Air pollution may cause about 21 percent of cases of dementia worldwide, including Alzheimer's disease, if a study of older women can be extended to the general population.
Women aged 65 to 79 are 81 percent more at risk for general cognitive decline and 92 percent more likely to develop dementia if they live where fine particle matter exceeds the U.S. Environmental Agency's standards, according to the study, led by University of Southern California scientists.
The study didn't examine whether inhaling these particles also puts men at elevated risk.
These extremely small particles are just 2.5 millionths of a meter or smaller. They mainly come from power plants and automobiles and have long been a significant health concern. They escape the body's defenses more easily than larger particles, said Robert Kard, director of the San Diego County Air Pollution Control District. And when they lodge in the body, they tend to stay there.
Natural gas plants produce very low levels of these particles, known as PM2.5, Kard said. Oil-burning plants produce considerably more of them.
The study examined 3,647 women aged 65 to 79 in 48 states. It was adjusted for biases such as ethnic background, education and medical conditions.
The correlation is consistent with an observation others have made, the researchers said: Reducing air pollution coincides with a lower rate of dementia per age group in recent years. (Because the elderly population keeps growing, the total number of cases is expected to keep increasing.)
Researchers also found a plausible cause in an experiment on female mice exposed to these particles. These mice have a variant of a gene called APOE4, known to be an Alzheimer's risk factor. Compared to a control group, they accumulated as much as 60 percent more beta amyloid plaque, the toxic clusters of protein fragments that further the progression of Alzheimer's.
"Cells in the brain treat these particles as invaders and react with inflammatory responses, which over the course of time, appear to exacerbate and promote Alzheimer's disease," said Caleb Finch, a study author, in a USC statement.
The study was published Tuesday in the journal Translational Psychiatry. Finch and Jiu-Chiuan Chen are co-senior authors. The study can be found at j.mp/poldem.
Two thirds of those with Alzheimer's and other dementias are women, said Mary Ball, president and CEO of Alzheimer's San Diego.
And while Alzheimer's is the sixth leading cause of death nationwide, it's the third leading cause of death in San Diego County, Ball said. That is probably due in part to the county's commitment to accurate reporting on cases, and secondly to having a older-skewing population. Age is the main risk factor for developing Alzheimer's.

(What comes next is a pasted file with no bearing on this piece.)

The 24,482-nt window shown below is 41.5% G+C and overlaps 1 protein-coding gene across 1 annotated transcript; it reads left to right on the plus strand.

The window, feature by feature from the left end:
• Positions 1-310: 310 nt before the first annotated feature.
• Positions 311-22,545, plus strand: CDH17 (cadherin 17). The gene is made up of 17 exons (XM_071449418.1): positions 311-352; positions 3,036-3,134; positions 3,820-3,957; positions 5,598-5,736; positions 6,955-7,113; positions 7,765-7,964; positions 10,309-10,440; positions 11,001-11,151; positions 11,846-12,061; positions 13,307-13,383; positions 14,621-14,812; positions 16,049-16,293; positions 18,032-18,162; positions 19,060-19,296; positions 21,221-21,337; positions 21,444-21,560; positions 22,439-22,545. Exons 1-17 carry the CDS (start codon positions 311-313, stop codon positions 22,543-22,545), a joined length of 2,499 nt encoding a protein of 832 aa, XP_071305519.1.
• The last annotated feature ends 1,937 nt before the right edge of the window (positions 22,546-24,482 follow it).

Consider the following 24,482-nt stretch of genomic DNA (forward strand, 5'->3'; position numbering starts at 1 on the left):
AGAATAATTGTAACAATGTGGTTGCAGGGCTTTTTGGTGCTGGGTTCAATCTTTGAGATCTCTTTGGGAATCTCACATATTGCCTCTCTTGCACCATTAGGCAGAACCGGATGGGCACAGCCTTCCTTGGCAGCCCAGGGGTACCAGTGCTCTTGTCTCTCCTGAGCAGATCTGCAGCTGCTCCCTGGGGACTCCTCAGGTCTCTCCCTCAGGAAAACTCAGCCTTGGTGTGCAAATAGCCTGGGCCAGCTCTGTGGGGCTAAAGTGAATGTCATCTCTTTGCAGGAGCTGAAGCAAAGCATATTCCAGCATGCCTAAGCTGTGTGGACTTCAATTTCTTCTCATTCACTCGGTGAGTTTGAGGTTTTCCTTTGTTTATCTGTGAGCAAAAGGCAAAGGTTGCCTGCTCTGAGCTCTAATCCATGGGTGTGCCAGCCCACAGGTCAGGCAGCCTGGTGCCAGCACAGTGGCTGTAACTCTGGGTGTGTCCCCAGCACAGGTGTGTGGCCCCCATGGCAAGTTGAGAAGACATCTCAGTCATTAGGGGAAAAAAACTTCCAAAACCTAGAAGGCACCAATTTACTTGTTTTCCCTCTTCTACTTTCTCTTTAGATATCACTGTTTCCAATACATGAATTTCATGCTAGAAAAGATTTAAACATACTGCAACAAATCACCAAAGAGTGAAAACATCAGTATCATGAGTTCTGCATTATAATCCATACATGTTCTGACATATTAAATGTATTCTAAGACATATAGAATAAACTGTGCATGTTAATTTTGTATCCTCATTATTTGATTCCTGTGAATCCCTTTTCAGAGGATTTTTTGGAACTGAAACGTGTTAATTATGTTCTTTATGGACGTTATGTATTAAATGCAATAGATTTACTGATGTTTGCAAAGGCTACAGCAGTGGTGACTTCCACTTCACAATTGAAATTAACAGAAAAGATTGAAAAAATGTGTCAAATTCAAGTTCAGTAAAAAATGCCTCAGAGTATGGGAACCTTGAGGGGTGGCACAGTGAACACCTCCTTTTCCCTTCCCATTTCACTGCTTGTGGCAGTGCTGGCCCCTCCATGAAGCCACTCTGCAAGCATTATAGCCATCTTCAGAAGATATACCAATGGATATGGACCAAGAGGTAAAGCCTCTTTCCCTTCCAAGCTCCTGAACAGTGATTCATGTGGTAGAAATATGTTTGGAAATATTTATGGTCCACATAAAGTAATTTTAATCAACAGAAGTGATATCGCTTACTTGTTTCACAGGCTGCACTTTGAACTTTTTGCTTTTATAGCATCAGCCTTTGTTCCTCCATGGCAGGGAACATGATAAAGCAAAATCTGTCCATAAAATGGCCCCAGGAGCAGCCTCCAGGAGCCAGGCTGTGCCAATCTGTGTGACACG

Air pollution doesn't appear to be a factor in elevating risk locally. San Diego County is well within the limit for these PM2.5 particles, said Kard, of the San Diego County Air Pollution Control District. That limit is 35 micrograms per cubic meter.
According to data supplied by the district, during 2016 the level never reached 20 micrograms per cubic meter, and levels very rarely exceeded the federal limit in records going back to 1999.
The levels were greatly exceeded during the 2003 and 2007 wildfires, but since the agency had no control over those events, it doesn't count against the limit.
Huaxi Xu, a top Alzheimer's researcher at Sanford Burnham Medical Discovery Institute in La Jolla, said the study provides important evidence advancing understanding of air pollution as a risk factor for these diseases.
"Since particles of this size are found in polluted air, the findings confirm recent evidence linking environmental factors, such as automotive-derived air pollution, to higher levels of dementia among people living near heavy traffic roads," Xu said. He cited one new study, published Jan. 5 in The Lancet, as evidence.
"However, as it is often the case, the study leaves a number of unanswered questions that are worth pursuing," Xu said.
These include the cellular and molecular causes of degeneration of a specific region of the brain called the hippocampus, how efficiently beta amyloid is cleared from the brain and whether changes in the brain's blood vessels contribute to dementia.
Xu also said followup studies should look at other potential effects of air pollution on the brain, such as the involvement of other genes or sex-dependent factors.
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